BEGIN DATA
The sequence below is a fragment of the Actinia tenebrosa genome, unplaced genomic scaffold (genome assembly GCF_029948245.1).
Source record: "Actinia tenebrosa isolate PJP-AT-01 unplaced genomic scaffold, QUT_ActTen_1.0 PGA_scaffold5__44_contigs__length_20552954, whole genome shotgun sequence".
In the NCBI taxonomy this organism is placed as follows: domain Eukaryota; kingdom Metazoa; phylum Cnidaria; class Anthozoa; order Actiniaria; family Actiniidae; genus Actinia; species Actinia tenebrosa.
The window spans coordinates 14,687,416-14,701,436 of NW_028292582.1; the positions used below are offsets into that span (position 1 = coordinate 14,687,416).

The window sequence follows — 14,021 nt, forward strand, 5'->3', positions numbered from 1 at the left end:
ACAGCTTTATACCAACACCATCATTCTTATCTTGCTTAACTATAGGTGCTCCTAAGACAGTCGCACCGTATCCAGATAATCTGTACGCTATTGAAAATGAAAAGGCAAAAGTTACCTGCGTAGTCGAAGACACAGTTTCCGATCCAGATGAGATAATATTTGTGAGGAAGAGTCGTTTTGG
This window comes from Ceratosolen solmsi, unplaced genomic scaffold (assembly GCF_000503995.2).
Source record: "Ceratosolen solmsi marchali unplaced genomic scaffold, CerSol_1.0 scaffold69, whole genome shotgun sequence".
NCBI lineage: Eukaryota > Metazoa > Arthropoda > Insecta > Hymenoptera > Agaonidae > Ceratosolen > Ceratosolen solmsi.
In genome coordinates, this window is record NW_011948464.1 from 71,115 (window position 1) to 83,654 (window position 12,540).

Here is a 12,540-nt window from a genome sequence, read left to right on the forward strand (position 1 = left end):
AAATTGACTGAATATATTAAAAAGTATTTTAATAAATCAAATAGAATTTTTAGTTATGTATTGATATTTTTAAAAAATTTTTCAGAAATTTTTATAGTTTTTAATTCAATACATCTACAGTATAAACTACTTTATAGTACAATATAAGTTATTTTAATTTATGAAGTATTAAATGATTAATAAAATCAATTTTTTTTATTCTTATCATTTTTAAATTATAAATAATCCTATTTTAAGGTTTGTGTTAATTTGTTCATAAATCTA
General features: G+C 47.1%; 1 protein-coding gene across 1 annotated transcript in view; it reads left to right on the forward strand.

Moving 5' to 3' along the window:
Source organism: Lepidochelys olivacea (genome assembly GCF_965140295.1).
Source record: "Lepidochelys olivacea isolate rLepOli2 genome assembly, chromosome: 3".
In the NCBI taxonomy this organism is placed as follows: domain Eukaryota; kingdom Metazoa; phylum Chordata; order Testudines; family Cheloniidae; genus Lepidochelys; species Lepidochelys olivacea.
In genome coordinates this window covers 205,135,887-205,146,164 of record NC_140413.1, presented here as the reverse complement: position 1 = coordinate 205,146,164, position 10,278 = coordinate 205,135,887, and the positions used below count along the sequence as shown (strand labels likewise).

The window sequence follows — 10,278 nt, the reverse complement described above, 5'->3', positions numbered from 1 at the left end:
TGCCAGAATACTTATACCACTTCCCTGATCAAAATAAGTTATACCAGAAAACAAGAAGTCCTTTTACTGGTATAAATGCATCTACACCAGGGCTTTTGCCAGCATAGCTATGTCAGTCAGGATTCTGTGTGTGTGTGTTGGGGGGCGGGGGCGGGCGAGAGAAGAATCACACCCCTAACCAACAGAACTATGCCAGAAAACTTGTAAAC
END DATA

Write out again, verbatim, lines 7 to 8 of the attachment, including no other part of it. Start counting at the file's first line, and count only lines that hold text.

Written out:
This window comes from Ceratosolen solmsi, unplaced genomic scaffold (assembly GCF_000503995.2).
Source record: "Ceratosolen solmsi marchali unplaced genomic scaffold, CerSol_1.0 scaffold69, whole genome shotgun sequence".